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Time to scrap corporal punishment

Jul 30,2019 - Last updated at Jul 30,2019

A timely colloquium, presided by Minister of Justice Bassam Talhouni, was held on Monday by the Association for the Protection of Victims of Domestic Violence and the Jordanian Association for Family Training and Guidance (Usrati) to address the issue of corporal punishment in general, and at home in particular.

Talhouni admitted right at the outset that this vexing and troubling subject is still a matter of public debate, with opinion divided between traditionalists, who tolerate a certain degree of physical punishment against their children, and the counter school of thought that calls for the full respect of international norms, especially the Convention on the Rights of the Child, which came to force internationally in 1990 and became legally binding on Jordan after it was duly ratified in 1991.

There is no better start for discussing this subject than the Convention on the Rights of the Child, which states very clearly that "childhood is entitled to a special care and assistance”. In the sixth preamble paragraph of this convention, it is also stipulated that every child "should grow up in a family environment, in an atmosphere of happiness, love and understanding".

Likewise in the ninth preamble paragraph, it is stated: "The child by reason of his [her] physical and mental immaturity, needs special safeguards and care, including appropriate legal protection, before as well as after birth."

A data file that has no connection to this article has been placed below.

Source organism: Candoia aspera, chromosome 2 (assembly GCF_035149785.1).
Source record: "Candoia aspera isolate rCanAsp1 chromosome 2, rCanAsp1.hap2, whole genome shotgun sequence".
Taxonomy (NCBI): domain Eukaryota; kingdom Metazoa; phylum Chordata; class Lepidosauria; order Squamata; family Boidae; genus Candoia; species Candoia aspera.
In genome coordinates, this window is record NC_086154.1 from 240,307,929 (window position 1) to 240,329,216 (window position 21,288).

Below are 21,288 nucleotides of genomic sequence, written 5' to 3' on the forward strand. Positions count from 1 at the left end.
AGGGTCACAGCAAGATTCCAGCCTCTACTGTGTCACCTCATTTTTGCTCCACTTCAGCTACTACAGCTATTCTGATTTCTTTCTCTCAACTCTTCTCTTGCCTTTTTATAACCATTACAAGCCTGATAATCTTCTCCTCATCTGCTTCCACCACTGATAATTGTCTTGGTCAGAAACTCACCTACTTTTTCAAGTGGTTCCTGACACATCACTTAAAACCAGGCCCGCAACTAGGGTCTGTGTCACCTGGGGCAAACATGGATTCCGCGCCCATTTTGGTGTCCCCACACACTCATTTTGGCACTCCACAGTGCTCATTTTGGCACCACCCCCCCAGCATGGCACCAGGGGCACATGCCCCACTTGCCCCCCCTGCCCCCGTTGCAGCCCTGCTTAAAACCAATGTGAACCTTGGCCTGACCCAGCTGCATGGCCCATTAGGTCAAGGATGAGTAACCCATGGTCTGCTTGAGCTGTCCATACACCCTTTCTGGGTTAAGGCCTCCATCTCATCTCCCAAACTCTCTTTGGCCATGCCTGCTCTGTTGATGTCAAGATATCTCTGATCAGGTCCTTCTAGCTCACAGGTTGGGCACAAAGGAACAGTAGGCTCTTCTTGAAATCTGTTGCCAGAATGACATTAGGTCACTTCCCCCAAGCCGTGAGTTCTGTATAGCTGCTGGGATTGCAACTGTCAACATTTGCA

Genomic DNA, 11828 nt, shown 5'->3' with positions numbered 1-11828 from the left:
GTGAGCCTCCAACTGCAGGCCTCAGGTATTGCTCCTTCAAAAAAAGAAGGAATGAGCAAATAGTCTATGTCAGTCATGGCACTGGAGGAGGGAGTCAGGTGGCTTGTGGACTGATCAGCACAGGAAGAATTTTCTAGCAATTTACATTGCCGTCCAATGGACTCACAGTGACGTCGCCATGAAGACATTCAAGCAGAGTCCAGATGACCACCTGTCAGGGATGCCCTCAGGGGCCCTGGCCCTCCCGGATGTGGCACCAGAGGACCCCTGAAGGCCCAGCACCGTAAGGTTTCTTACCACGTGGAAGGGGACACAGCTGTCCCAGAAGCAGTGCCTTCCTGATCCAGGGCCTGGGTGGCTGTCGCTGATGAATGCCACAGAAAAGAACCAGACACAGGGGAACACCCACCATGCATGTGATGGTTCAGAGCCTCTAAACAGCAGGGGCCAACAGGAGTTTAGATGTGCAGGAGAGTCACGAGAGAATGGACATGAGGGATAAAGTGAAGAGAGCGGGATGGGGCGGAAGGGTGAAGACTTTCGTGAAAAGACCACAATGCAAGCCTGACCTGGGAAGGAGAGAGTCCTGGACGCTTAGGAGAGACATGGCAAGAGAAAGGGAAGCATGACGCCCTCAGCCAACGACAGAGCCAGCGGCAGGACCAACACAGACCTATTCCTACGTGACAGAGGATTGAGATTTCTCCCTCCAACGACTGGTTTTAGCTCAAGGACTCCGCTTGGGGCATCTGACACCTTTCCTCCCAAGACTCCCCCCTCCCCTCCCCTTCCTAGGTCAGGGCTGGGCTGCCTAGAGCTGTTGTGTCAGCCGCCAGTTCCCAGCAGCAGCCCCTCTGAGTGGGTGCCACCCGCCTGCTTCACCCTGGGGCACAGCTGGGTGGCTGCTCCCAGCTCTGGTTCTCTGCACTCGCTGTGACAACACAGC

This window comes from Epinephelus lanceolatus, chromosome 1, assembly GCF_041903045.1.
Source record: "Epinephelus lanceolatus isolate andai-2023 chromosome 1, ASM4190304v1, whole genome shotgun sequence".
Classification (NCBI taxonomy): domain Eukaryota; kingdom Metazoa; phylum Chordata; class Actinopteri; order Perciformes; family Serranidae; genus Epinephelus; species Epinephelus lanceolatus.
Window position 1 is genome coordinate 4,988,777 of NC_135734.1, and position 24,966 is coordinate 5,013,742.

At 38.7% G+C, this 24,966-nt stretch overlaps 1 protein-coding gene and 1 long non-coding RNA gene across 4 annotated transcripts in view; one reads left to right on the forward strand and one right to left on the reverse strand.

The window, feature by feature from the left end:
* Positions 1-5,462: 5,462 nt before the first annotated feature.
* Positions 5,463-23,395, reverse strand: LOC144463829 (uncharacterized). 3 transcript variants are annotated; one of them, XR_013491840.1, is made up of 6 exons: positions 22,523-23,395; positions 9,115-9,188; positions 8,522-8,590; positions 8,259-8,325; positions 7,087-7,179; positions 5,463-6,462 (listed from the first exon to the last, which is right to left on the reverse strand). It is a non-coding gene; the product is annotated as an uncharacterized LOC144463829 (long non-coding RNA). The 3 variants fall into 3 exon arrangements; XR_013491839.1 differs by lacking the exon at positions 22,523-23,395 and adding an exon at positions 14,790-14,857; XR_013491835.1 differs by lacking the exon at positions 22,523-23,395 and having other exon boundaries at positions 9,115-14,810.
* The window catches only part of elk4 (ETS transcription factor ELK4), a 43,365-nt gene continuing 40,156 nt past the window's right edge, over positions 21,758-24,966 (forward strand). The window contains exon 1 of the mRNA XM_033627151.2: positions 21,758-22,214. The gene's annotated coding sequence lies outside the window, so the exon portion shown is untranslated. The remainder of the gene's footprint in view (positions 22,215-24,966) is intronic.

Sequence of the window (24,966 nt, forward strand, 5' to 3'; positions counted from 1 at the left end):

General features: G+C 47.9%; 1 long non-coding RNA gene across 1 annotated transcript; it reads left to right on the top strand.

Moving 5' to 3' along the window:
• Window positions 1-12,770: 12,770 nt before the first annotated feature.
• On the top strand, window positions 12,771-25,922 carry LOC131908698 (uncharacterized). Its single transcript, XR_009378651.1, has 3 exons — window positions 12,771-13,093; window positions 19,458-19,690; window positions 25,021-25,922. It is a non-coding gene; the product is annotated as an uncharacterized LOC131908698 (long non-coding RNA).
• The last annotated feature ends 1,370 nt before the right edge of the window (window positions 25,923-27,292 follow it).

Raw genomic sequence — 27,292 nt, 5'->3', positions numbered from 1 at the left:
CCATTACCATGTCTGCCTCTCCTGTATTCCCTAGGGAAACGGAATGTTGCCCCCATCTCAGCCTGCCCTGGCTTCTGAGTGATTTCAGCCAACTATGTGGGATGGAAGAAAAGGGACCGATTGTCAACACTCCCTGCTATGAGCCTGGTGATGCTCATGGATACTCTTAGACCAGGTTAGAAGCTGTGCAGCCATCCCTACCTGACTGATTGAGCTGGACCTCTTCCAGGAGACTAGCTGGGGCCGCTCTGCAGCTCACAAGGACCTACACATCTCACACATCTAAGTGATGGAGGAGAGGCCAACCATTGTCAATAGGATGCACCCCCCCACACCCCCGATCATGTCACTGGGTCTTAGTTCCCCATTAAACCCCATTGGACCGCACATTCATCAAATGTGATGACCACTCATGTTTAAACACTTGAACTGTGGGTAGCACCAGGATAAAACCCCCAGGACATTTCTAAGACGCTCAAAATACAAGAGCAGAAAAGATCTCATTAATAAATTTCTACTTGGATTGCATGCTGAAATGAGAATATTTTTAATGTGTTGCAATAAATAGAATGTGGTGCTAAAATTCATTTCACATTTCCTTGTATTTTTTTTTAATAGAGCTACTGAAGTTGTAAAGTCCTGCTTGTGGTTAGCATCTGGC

Article 1 of the convention defines a child as "every human being below the age of 18 years". Throughout the convention, it is always expressed that the guidelines regarding a child’s treatment must be governed by a child’s “best interest”.

Article 7 of this convention stipulates "every child shall be registered immediately after birth and shall have the right from birth to a name, the right to acquire a nationality". More to the point, Article 19 states that a child shall be protected "from all forms of physical or mental violence, injury or abuse, neglect or negligent treatment, maltreatment or exploitation…” while in the care of parents.

Accordingly, the participants at the meeting need not go too far to determine whether physical punishment against children can be tolerated as long as they keep in mind international guidelines. Any attempt to justify the cruel treatment of children based on custom or tradition must, therefore, be rejected outright and without any degree of complacency.

Any existing legislation that says otherwise must be struck out as illegal and contrary to Jordan's international obligations.

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